The film is told almost in real time with the camera regularly cutting to shots of clocks with the hand growing ever closer to noon. This ticking clock approach gives the film an unbearable level of tension that permeates throughout most of the runtime with it reflected in Cooper’s performance that grows ever more desperate, before it all ends in a terrifying crescendo as the clock strikes noon and we hear the whistle of the train bringing the villainous Frank Miller to town.
Then there is the film’s much mimicked final scene in which Cooper, after almost single handily defeating Miller’s gang, throws his Marshall’s badge to the ground in disgust at the town he has protected but that wouldn’t help him. It’s a moment that works well and has become so memorable because of Cooper, who manages to convey so many powerful and raw emotions without saying a single word, with his furious silent condemnation serving as a fitting and powerful climax to what is a powerful film.
Now, if this film is so great why did it not win Best Picture? Well, as I said, it’s because of politics. High Noon was written by former Communist Party member Carl Foreman who infused his script with a distinctly left-wing political message, which ruffled more than a few features in what was then a more conservative-leaning Hollywood still in the midst of the “Red Scare” of the early 1950s.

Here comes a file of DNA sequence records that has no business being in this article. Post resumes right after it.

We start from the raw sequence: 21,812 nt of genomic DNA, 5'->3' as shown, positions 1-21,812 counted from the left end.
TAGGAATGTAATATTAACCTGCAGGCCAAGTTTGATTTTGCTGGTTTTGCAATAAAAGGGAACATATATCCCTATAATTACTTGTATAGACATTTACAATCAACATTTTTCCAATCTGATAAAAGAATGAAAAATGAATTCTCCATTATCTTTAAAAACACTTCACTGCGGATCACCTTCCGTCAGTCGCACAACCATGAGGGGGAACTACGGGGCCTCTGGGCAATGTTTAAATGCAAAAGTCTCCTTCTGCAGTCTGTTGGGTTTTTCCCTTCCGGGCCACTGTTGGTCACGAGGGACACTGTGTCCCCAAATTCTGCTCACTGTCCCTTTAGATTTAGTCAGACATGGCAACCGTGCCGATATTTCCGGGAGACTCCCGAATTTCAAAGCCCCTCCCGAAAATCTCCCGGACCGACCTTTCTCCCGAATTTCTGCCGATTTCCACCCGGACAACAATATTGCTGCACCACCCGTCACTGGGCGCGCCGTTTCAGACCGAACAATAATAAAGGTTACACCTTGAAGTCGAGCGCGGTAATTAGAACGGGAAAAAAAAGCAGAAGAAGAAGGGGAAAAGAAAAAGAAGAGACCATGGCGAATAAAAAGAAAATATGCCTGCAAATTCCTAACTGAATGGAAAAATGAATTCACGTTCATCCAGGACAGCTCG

The film was also hurt by screenwriter Foreman’s refusal to “name names” regarding other possible communists in Hollywood and thus faced the prospect of being blacklisted, which he eventually was. So, quite simply High Noon had little chance of winning of Best Picture no matter how brilliant it might have been. Although oddly enough, for a film written by a former communist, the film was not loved in the Soviet Union who disliked the film’s “celebration of the individual”. Guess you can’t please everyone.
Perhaps the most famous rejection of High Noon came not from the Academy but from John Wayne who had turned down the role of Kane and later called the film the “most un-American thing he had seen in his life”. Ultimately Wayne would be so enraged that he teamed with Howard Hawks to make Rio Bravo as an answer to the earlier film with a healthy dose of right-wing conservative politics injected for good measure.
However, in the long run, it is High Noon has had the last laugh. The film was not only one of the first films selected for preservation by the National Library of Congress, but it has been cited as a favourite film of several US Presidents from across the political spectrum from conservative Republicans like Eisenhower and Reagan, to liberal Democrats like Clinton and Obama.
Regardless of its political message though, High Noon is just a great film all around. With a great lead performance from Gary Cooper and a ticking clock plot that doubles as an intense thriller and subtle political commentary, High Noon is undoubtedly one of the finest films of its era and it is my pick as the film that should have been named as Best Picture of 1952.